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  • Poster presentation
  • Open Access

Respiratory involvement in juvenile dermatomyositis

  • 1,
  • 2,
  • 3,
  • 2,
  • 4,
  • 4 and
  • 2
Pediatric Rheumatology20086 (Suppl 1) :P219

https://doi.org/10.1186/1546-0096-6-S1-P219

  • Published:

Keywords

  • Pulmonary Function Test
  • Dermatomyositis
  • Pulmonary Involvement
  • Lung Involvement
  • Respiratory Pattern

Background

Juvenile dermatomyositis (JDM) is a rare chronic idiopathic inflammatory disorder primarily affecting the striated muscle and the skin. Pulmonary involvement is a common complication and cause of morbidity and mortality, but few data are available concerning pulmonary function impairment in childhood.

The aim of this prospective study was to assess pulmonary function impairment in JDM.

Materials and methods

16 patients (9 girls) with diagnosis of JDM (age 3–16,2 yrs) performed pulmonary function tests (PFT). 14 were receiving treatment; all had muscular testing. 13 had weakness as major symptom. Respiratory symptoms: dry cough in 2/16; reduced exercise tolerance: 3/16. Chest x-ray: normal in 13/13. Echocardiogram and ECG: normal in all. 9/16 had positive ANA-Ab; antiJO1 Ab negative in all.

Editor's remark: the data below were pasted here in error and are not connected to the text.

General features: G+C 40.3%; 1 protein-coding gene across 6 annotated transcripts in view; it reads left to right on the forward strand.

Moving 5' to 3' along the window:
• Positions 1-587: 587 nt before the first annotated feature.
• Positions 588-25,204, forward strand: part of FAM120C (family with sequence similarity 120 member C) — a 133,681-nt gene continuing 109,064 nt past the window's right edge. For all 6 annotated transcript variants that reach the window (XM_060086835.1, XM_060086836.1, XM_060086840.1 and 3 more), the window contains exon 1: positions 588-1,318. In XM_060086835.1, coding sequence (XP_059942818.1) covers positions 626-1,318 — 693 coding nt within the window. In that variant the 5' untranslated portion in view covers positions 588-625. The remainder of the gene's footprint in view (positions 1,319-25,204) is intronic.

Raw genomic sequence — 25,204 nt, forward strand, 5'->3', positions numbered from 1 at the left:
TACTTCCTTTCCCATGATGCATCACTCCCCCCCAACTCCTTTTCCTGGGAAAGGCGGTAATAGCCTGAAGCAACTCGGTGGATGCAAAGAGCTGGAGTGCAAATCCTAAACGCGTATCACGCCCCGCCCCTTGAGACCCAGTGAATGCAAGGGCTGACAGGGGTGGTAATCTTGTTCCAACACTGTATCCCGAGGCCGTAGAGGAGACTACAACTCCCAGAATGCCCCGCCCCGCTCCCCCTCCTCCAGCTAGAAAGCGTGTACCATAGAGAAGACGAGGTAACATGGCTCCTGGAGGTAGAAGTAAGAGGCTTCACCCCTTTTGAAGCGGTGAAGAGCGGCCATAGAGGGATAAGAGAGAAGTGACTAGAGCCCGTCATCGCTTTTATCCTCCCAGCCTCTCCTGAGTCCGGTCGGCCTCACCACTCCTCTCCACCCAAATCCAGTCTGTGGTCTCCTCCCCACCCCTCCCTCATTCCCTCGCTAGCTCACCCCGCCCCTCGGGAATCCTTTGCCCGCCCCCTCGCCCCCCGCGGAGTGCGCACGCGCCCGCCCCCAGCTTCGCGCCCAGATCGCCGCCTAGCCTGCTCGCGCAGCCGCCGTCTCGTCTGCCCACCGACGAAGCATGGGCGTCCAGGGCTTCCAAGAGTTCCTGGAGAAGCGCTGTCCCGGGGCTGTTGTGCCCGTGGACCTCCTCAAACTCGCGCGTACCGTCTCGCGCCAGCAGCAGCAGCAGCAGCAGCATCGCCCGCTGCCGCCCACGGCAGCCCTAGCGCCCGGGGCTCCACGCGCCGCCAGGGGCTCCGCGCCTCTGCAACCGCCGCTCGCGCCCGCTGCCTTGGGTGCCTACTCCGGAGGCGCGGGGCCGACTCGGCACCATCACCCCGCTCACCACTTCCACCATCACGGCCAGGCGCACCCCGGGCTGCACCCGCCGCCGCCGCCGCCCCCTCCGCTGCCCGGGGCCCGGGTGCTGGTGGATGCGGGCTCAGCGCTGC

Results

7/15 pt (46%): restrictive syndrome measured on TLC and VC; 9/16 (56%): reduced FRC; 9/13 pt: reduced RV. DLCO: impaired in 2 with restrictive pattern. No patient had bronchial obstruction. We didn't find a relation between PFT and steroid treatment/impregnation, nor with relapses, nor with muscle enzymes nor with ANA/FAN. Muscular testing didn't always correlate with respiratory impairment.

Conclusion

Lung involvement is frequent in JDM and is better detected by PFT than by chest x-ray or symptoms. The most frequent respiratory pattern is restrictive syndrome secondary to respiratory muscular deficit and evidenced by a reduction of lung volumes with normal DLCO and chest x-ray. We couldn't detect any risk factor predicting a major lung involvement, but the longer is the follow-up, the more frequent a functional impairment is present.

Authors’ Affiliations

(1)
Pediatric Unit, Ospedale S.Orsola-Malpighi, Bologna, Italy
(2)
Service de Pneumologie et Allergologie Pédiatriques, Hôpital Necker- Enfants Malades, Paris, France
(3)
Service de Dermatologie Pédiatrique, Hôpital Necker- Enfants Malades, Paris, France
(4)
Service de Rheumatologie Pédiatriques, Hôpital Necker- Enfants Malades, Paris, France

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